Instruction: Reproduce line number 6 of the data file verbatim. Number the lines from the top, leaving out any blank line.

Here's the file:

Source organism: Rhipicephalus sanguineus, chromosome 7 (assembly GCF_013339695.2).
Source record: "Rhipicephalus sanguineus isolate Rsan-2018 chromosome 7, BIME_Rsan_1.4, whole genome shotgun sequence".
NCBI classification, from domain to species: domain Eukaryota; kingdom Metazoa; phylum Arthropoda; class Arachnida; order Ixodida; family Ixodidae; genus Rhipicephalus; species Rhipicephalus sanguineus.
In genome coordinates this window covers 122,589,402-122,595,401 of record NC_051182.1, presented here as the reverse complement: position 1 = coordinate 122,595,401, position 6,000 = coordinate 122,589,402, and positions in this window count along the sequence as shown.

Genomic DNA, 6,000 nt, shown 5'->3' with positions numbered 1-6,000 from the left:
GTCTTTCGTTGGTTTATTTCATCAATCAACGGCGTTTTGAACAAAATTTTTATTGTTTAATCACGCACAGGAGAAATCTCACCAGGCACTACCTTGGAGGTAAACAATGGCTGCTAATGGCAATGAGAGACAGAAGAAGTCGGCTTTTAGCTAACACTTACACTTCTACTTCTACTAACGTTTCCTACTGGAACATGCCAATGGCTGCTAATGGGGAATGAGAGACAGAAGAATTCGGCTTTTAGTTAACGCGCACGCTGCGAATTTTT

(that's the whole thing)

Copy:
GTCTTTCGTTGGTTTATTTCATCAATCAACGGCGTTTTGAACAAAATTTTTATTGTTTAATCACGCACAGGAGAAATCTCACCAGGCACTACCTTGGAGGTAAACAATGGCTGCTAATGGCAATGAGAGACAGAAGAAGTCGGCTTTTAGCTAACACTTACACTTCTACTTCTACTAACGTTTCCTACTGGAACATGCCAATGGCTGCTAATGGGGAATGAGAGACAGAAGAATTCGGCTTTTAGTTAACGCGCACGCTGCGAATTTTT